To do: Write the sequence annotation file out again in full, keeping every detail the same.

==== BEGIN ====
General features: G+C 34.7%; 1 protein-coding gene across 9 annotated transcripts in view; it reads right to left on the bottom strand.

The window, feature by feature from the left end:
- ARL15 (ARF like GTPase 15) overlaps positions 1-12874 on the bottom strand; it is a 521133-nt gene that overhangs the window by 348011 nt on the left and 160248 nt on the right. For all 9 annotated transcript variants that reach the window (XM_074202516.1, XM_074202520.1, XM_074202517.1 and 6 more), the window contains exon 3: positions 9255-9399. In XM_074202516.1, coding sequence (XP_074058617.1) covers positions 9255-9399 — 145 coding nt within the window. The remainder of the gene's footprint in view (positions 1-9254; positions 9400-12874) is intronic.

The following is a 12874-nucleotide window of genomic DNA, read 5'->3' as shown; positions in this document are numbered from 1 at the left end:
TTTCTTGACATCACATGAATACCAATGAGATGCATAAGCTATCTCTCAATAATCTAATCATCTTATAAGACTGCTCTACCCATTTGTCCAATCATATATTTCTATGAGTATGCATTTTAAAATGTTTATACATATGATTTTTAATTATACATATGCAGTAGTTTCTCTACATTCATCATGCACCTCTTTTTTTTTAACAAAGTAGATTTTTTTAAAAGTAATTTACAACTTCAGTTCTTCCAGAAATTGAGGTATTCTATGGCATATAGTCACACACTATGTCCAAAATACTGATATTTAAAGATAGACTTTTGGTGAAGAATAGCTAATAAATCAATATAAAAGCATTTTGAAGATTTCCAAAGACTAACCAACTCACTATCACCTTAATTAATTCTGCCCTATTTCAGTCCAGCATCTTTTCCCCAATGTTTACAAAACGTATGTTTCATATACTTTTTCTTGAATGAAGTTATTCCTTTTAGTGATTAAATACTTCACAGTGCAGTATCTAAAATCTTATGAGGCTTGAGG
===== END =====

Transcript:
General features: G+C 34.7%; 1 protein-coding gene across 9 annotated transcripts in view; it reads right to left on the bottom strand.

The window, feature by feature from the left end:
- ARL15 (ARF like GTPase 15) overlaps positions 1-12874 on the bottom strand; it is a 521133-nt gene that overhangs the window by 348011 nt on the left and 160248 nt on the right. For all 9 annotated transcript variants that reach the window (XM_074202516.1, XM_074202520.1, XM_074202517.1 and 6 more), the window contains exon 3: positions 9255-9399. In XM_074202516.1, coding sequence (XP_074058617.1) covers positions 9255-9399 — 145 coding nt within the window. The remainder of the gene's footprint in view (positions 1-9254; positions 9400-12874) is intronic.

The following is a 12874-nucleotide window of genomic DNA, read 5'->3' as shown; positions in this document are numbered from 1 at the left end:
TTTCTTGACATCACATGAATACCAATGAGATGCATAAGCTATCTCTCAATAATCTAATCATCTTATAAGACTGCTCTACCCATTTGTCCAATCATATATTTCTATGAGTATGCATTTTAAAATGTTTATACATATGATTTTTAATTATACATATGCAGTAGTTTCTCTACATTCATCATGCACCTCTTTTTTTTTAACAAAGTAGATTTTTTTAAAAGTAATTTACAACTTCAGTTCTTCCAGAAATTGAGGTATTCTATGGCATATAGTCACACACTATGTCCAAAATACTGATATTTAAAGATAGACTTTTGGTGAAGAATAGCTAATAAATCAATATAAAAGCATTTTGAAGATTTCCAAAGACTAACCAACTCACTATCACCTTAATTAATTCTGCCCTATTTCAGTCCAGCATCTTTTCCCCAATGTTTACAAAACGTATGTTTCATATACTTTTTCTTGAATGAAGTTATTCCTTTTAGTGATTAAATACTTCACAGTGCAGTATCTAAAATCTTATGAGGCTTGAGG